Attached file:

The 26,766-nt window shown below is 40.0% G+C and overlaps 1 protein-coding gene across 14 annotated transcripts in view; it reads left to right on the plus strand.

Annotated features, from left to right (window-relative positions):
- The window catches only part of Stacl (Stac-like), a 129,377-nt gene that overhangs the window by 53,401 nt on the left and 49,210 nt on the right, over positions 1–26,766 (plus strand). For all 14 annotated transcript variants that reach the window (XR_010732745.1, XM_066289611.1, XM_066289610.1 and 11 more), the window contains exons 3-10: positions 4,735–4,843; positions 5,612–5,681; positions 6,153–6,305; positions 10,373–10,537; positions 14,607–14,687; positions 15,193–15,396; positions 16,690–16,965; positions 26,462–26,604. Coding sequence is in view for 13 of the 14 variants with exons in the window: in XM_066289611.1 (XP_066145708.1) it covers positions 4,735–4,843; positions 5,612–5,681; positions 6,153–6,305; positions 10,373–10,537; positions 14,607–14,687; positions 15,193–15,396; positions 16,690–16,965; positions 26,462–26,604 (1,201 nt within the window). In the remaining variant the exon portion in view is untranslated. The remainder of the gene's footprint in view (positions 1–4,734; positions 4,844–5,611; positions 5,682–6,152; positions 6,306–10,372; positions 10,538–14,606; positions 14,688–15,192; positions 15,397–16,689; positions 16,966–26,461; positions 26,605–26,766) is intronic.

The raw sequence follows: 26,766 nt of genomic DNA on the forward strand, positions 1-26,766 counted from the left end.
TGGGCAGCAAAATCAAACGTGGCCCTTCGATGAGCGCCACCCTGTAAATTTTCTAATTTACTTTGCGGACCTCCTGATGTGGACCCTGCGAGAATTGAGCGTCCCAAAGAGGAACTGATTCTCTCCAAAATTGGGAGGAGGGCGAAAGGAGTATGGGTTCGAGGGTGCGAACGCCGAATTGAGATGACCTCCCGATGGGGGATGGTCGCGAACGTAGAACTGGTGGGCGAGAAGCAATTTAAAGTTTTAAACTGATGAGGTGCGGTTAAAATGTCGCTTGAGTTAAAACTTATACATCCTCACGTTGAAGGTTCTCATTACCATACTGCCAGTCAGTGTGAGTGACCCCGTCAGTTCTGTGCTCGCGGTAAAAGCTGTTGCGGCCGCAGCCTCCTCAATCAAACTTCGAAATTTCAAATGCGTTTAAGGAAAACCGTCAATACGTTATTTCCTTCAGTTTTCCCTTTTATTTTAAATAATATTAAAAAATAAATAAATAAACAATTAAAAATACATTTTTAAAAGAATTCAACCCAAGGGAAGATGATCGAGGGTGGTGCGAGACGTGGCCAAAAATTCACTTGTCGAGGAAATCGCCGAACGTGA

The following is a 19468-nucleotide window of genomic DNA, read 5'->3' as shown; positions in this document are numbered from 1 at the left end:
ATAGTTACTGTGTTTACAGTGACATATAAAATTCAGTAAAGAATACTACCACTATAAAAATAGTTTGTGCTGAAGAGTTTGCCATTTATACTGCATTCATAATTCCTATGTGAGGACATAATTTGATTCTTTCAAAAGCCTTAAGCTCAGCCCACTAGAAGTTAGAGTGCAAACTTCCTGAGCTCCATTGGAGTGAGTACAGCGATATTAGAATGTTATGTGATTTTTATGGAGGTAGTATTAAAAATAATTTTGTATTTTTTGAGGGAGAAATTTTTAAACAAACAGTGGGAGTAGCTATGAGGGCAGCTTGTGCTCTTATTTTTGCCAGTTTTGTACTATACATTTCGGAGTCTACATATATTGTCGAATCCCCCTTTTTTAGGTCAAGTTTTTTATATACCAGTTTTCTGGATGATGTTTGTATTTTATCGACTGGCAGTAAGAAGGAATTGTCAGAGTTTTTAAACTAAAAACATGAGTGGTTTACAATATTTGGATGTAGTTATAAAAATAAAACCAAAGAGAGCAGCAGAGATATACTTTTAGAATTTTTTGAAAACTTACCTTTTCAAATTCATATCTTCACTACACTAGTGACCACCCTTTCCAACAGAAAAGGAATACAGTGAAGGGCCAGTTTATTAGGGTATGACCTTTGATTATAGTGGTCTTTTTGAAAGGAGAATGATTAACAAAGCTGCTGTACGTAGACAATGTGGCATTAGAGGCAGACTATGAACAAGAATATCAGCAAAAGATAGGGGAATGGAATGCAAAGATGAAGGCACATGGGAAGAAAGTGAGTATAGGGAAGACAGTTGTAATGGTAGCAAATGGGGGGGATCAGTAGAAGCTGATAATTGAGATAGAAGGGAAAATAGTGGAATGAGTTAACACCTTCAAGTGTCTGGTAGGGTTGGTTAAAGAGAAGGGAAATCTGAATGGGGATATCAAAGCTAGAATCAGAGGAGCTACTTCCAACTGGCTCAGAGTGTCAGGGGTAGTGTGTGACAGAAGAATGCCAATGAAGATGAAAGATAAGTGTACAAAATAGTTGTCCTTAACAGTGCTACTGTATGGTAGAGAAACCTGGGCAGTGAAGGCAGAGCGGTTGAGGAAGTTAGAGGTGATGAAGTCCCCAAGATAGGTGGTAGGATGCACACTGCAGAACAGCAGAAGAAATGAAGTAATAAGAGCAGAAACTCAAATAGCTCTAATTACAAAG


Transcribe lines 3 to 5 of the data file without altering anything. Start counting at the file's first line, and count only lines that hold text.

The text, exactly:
- The window catches only part of Stacl (Stac-like), a 129,377-nt gene that overhangs the window by 53,401 nt on the left and 49,210 nt on the right, over positions 1–26,766 (plus strand). For all 14 annotated transcript variants that reach the window (XR_010732745.1, XM_066289611.1, XM_066289610.1 and 11 more), the window contains exons 3-10: positions 4,735–4,843; positions 5,612–5,681; positions 6,153–6,305; positions 10,373–10,537; positions 14,607–14,687; positions 15,193–15,396; positions 16,690–16,965; positions 26,462–26,604. Coding sequence is in view for 13 of the 14 variants with exons in the window: in XM_066289611.1 (XP_066145708.1) it covers positions 4,735–4,843; positions 5,612–5,681; positions 6,153–6,305; positions 10,373–10,537; positions 14,607–14,687; positions 15,193–15,396; positions 16,690–16,965; positions 26,462–26,604 (1,201 nt within the window). In the remaining variant the exon portion in view is untranslated. The remainder of the gene's footprint in view (positions 1–4,734; positions 4,844–5,611; positions 5,682–6,152; positions 6,306–10,372; positions 10,538–14,606; positions 14,688–15,192; positions 15,397–16,689; positions 16,966–26,461; positions 26,605–26,766) is intronic.

The raw sequence follows: 26,766 nt of genomic DNA on the forward strand, positions 1-26,766 counted from the left end.
TGGGCAGCAAAATCAAACGTGGCCCTTCGATGAGCGCCACCCTGTAAATTTTCTAATTTACTTTGCGGACCTCCTGATGTGGACCCTGCGAGAATTGAGCGTCCCAAAGAGGAACTGATTCTCTCCAAAATTGGGAGGAGGGCGAAAGGAGTATGGGTTCGAGGGTGCGAACGCCGAATTGAGATGACCTCCCGATGGGGGATGGTCGCGAACGTAGAACTGGTGGGCGAGAAGCAATTTAAAGTTTTAAACTGATGAGGTGCGGTTAAAATGTCGCTTGAGTTAAAACTTATACATCCTCACGTTGAAGGTTCTCATTACCATACTGCCAGTCAGTGTGAGTGACCCCGTCAGTTCTGTGCTCGCGGTAAAAGCTGTTGCGGCCGCAGCCTCCTCAATCAAACTTCGAAATTTCAAATGCGTTTAAGGAAAACCGTCAATACGTTATTTCCTTCAGTTTTCCCTTTTATTTTAAATAATATTAAAAAATAAATAAATAAACAATTAAAAATACATTTTTAAAAGAATTCAACCCAAGGGAAGATGATCGAGGGTGGTGCGAGACGTGGCCAAAAATTCACTTGTCGAGGAAATCGCCGAACGTGA